Clint Knee, notable Perry Lawman, part of Bonnie and Clyde Posse

The plaque under the flag says “Iowa State Patrol.” You can see the Wilson family stones just beyond.

At Perry’s Violet Hill Cemetery, when the women in my family took home-grown flowers to arrange into bouquets for Memorial Day, my mother pointed out the headstone of Clint Knee, one of Iowa’s first state patrolmen.

I’ve seen only a few photos of Clint Knee, never smiling, but he had a servant’s heart and was a mentor to at least one man. (See the story with the retirement watch, below.)

His named came up again when I learned that he was part of the posse during the 1933 shootout in Dexfield Park. But he’s been an elusive man to learn much about, a quiet Iowa hero.

C. A. Knee was born southwest of Perry in Dallas County in 1887 and attended Jamaica country school.

For some time he was a stationary engineer on the Milwaukee Railroad in Perry. Knee served in World War I as a private in a transportation unit in France.

He served on the Perry City Council, and was elected Dallas County Sheriff in 1931. He served five terms and was also elected president of the Iowa Sheriffs’ Association.

As sheriff, Knee was part of the posse that arrested Buck and Blanche Barrow in July 1933, when the Barrow Gang hid out in Dexfield Park near Dexter. During the ensuing shootout, Bonnie, Clyde and their driver escaped.

The Iowa State Patrol was created in 1935, originally composed of 50 men. Knee became one of the early state troopers. He was appointed chief of the Iowa State Patrol in 1939. One of his first actions was to establish the Patrol Special Accident Investigation Unit.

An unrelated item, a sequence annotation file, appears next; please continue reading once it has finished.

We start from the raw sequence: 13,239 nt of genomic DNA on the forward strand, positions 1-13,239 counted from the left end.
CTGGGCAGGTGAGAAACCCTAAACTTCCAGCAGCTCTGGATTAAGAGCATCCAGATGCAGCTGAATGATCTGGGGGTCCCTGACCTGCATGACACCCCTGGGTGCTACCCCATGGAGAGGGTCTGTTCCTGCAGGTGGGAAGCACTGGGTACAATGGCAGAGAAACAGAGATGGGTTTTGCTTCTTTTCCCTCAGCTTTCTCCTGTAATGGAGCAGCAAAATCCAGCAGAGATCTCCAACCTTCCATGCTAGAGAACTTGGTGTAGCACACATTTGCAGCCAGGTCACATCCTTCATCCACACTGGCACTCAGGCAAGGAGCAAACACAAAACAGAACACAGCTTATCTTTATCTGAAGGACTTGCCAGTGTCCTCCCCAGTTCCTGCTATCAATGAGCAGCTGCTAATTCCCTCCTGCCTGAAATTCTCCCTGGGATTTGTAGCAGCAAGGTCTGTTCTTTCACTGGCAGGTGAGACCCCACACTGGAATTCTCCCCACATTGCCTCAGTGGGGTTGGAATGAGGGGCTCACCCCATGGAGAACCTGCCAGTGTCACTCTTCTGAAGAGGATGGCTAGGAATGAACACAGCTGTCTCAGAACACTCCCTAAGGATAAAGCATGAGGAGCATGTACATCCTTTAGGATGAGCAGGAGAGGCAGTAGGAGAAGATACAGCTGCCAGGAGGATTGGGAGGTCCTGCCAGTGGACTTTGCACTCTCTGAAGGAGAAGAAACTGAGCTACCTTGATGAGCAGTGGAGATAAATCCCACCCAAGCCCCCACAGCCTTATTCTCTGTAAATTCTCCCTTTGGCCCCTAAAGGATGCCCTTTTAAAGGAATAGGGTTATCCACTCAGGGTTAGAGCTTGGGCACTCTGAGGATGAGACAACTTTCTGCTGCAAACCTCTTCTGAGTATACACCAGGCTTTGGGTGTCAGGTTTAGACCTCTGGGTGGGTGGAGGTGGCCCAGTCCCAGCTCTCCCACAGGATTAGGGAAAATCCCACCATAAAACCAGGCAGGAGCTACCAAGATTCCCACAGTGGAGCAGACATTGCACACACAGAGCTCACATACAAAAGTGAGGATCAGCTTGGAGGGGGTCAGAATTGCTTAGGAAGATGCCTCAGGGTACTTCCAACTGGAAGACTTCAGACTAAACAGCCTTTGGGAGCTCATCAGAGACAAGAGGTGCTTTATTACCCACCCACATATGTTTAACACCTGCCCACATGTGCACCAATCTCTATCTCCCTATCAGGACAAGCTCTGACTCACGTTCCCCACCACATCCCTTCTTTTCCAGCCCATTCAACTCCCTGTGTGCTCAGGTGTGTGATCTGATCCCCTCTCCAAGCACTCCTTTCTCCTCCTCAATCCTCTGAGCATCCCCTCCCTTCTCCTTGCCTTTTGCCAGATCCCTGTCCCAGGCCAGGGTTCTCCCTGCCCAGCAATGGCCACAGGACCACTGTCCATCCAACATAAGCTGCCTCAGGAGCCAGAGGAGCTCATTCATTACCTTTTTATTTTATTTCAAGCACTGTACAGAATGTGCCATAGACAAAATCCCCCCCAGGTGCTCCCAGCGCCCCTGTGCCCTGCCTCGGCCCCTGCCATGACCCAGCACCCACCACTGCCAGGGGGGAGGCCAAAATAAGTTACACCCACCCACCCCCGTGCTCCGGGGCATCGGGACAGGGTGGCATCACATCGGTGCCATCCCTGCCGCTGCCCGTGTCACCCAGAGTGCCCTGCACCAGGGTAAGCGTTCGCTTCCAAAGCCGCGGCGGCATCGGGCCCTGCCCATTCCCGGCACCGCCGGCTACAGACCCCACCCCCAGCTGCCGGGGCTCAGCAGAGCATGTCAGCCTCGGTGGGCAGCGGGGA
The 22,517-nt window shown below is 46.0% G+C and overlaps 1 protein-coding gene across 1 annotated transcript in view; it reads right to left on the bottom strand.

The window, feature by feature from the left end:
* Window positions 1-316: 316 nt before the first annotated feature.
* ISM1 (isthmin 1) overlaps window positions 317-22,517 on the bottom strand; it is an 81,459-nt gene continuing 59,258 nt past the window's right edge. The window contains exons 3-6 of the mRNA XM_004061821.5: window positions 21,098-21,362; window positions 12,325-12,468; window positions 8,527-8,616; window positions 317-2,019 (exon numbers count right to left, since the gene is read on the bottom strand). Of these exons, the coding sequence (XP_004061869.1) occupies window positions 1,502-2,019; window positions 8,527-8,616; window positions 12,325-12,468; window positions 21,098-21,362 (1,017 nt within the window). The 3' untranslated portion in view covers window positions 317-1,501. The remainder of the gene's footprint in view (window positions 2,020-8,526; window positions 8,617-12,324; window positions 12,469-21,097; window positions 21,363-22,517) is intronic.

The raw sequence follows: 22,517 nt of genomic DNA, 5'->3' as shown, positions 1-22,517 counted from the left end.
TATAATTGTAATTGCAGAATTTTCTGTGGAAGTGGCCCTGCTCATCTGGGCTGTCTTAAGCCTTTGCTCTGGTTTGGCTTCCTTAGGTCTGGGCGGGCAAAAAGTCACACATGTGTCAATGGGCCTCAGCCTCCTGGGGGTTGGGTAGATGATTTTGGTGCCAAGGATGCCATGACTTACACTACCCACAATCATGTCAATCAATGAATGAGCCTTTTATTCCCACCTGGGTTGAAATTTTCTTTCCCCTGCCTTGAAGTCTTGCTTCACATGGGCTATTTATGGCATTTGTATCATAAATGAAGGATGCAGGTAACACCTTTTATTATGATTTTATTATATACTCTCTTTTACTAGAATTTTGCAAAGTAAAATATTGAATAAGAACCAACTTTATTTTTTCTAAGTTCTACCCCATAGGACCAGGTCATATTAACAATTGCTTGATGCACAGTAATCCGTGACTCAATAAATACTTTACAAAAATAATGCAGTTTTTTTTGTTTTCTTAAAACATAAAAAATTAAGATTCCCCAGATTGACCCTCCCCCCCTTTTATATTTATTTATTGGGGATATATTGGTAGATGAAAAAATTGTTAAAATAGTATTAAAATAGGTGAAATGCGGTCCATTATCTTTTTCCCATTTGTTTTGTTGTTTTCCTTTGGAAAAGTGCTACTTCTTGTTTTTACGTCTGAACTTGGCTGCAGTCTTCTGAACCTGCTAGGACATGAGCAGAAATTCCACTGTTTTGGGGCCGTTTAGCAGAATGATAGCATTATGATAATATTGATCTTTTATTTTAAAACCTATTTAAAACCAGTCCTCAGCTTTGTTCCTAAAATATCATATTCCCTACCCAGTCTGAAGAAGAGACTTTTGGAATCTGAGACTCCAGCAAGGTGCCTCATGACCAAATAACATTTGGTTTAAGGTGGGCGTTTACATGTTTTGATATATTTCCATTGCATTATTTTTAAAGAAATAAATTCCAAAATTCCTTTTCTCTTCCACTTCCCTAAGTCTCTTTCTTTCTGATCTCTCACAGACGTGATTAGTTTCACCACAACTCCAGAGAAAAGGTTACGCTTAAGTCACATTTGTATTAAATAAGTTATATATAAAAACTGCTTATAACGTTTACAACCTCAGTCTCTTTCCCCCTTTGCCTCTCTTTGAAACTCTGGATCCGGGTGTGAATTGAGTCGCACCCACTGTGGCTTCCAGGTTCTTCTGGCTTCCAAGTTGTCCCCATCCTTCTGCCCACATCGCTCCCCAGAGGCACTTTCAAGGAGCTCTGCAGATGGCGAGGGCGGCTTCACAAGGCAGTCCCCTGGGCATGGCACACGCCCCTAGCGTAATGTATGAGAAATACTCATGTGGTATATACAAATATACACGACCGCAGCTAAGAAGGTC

Knee died in 1946 and was buried at Violet Hill Cemetery in Perry alongside his wife, Elva Knee.

Source: Iowa State Patrol by Scott M. Fisher, clipping from the Jan. 18, 1939, Dallas County News


From Jeremy Rodman, who found my April 19, 2020 story about Clint Knee in The Perry News: “My wife’s grandfather Richard Shinn of Adel, Iowa inherited C.A. Knee’s gold watch he received for retirement from the State Patrol.  The watch is now under our care. Thank you I have wanted to learn more about this Iowa hero.”

I asked how her grandfather knew Mr. Knee, and asked for a photo of the watch.

Answer: “Richard ‘Dick’ Shinn, grandfather of my wife Daisy Hutzell-Rodman, was taken under Chief Knee’s wing and was Richard’s surrogate grandfather. Richard later owned the Shinn Grocery in Adel Iowa. After Richard’s death a few years ago Daisy and I went to his home now in Estes Park, CO where we were allowed to pick a few items to remember grandpa Shinn. I asked about the gold watch as no one wanted it and was allowed to keep it.”

The inscription reads “To Chief C.A. Knee from ISP 12-25-44”

 

11 comments

  1. That is a nice watch. It goes well with this story; it is a timepiece of remembrance. Thank you for sharing the story of this man’s life and his service to both his own community and that of his country also.

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